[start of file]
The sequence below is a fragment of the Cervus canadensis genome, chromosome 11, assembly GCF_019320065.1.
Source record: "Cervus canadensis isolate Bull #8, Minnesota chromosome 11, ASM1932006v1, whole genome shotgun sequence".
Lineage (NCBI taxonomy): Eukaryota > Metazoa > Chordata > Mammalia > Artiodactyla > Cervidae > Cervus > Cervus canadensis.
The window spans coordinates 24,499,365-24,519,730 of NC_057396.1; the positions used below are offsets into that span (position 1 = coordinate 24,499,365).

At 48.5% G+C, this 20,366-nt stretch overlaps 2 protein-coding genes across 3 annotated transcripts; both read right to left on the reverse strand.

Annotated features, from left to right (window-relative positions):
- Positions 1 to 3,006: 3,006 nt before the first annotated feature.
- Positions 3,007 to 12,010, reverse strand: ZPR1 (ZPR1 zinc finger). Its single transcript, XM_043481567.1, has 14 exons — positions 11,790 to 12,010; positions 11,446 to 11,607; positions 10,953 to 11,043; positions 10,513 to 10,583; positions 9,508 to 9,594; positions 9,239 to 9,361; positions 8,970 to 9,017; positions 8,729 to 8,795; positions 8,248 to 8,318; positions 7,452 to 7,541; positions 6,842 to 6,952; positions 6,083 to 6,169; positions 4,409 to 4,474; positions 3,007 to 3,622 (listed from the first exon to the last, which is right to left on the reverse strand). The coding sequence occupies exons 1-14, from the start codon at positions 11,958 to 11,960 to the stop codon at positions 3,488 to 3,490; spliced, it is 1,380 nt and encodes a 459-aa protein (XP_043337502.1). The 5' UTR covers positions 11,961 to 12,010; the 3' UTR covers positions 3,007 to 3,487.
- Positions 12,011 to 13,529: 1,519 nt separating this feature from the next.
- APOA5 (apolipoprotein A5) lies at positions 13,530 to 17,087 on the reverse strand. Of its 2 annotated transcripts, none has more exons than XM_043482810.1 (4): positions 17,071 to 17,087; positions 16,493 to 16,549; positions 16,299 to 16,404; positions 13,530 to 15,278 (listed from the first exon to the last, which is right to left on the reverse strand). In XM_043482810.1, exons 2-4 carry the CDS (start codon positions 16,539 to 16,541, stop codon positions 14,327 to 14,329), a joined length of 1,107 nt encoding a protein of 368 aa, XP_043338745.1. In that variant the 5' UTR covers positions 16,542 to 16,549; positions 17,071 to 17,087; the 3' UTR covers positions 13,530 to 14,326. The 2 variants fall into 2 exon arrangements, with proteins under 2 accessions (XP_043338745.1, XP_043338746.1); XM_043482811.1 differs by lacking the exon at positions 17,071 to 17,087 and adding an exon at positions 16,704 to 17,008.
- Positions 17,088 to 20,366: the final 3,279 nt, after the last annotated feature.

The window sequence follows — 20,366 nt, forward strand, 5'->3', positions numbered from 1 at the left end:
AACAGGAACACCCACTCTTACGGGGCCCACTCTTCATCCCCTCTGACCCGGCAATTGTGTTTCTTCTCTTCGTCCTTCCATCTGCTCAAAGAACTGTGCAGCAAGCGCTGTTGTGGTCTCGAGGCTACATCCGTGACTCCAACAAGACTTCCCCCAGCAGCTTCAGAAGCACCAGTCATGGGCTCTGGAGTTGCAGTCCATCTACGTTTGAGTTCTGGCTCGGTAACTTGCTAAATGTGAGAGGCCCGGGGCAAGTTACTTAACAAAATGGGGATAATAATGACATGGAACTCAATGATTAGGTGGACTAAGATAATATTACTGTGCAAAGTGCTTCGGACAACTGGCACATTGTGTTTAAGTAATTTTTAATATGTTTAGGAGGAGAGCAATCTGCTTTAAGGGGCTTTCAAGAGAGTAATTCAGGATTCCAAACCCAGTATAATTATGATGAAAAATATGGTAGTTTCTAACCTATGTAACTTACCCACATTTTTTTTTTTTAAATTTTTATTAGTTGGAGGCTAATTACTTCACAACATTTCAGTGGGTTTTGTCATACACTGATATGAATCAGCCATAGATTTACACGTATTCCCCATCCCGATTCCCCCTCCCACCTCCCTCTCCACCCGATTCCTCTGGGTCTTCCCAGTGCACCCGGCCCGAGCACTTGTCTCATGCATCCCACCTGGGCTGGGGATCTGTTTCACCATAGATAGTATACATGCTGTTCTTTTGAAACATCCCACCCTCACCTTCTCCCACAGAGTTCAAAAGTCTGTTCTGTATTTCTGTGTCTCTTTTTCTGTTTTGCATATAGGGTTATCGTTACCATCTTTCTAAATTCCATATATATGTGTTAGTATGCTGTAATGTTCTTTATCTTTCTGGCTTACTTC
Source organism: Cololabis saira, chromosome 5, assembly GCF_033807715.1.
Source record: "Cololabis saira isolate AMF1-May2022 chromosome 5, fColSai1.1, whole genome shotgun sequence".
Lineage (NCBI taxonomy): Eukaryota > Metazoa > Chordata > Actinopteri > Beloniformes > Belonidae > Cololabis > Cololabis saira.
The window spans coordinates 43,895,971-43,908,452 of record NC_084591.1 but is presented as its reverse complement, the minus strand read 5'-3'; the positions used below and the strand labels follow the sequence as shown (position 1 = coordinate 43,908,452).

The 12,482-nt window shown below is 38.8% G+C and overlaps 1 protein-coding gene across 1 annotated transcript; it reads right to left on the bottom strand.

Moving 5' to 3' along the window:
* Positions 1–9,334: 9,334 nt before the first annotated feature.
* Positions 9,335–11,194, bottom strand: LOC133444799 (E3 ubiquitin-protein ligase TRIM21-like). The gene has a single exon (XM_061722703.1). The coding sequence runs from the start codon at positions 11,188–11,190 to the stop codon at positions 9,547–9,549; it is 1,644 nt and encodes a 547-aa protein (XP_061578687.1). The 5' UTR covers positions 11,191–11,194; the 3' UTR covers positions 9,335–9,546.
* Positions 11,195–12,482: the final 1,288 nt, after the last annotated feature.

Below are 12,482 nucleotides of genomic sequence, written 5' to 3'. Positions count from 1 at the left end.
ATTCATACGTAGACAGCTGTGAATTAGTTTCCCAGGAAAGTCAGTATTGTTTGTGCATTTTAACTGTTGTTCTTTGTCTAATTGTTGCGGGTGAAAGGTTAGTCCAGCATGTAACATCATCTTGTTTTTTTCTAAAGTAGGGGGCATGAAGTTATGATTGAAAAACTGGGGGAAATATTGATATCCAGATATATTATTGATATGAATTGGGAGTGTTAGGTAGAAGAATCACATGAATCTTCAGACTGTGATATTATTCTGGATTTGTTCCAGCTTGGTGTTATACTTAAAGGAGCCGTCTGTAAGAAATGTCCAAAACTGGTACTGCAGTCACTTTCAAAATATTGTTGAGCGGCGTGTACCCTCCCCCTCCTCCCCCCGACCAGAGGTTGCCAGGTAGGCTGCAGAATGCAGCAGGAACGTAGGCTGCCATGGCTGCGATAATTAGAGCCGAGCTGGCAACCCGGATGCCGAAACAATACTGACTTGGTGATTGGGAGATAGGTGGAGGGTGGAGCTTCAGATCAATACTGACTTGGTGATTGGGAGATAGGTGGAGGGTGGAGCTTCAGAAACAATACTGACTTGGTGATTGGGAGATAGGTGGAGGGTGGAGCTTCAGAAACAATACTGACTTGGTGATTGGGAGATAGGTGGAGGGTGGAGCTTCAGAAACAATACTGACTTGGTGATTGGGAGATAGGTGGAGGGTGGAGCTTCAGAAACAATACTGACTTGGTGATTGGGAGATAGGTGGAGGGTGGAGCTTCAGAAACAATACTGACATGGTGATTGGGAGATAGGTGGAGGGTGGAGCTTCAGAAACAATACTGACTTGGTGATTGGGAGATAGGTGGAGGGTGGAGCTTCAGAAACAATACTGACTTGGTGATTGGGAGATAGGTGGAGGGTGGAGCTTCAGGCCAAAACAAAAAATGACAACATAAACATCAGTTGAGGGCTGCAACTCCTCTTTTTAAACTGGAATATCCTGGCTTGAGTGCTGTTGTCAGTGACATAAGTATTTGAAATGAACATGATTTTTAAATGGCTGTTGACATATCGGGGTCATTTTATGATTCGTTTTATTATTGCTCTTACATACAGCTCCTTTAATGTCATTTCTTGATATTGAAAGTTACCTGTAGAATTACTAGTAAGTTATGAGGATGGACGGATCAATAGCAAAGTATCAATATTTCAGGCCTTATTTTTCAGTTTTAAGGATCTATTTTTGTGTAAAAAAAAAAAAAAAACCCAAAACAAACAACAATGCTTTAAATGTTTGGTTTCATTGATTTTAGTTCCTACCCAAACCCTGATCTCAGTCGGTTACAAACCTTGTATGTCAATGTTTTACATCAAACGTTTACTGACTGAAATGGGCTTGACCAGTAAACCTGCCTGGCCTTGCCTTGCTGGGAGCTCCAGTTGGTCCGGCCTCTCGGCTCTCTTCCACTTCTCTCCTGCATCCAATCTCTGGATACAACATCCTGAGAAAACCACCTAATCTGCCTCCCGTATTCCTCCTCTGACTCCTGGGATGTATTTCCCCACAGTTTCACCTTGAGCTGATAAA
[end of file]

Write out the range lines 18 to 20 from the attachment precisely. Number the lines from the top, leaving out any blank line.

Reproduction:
The 12,482-nt window shown below is 38.8% G+C and overlaps 1 protein-coding gene across 1 annotated transcript; it reads right to left on the bottom strand.

Moving 5' to 3' along the window:
* Positions 1–9,334: 9,334 nt before the first annotated feature.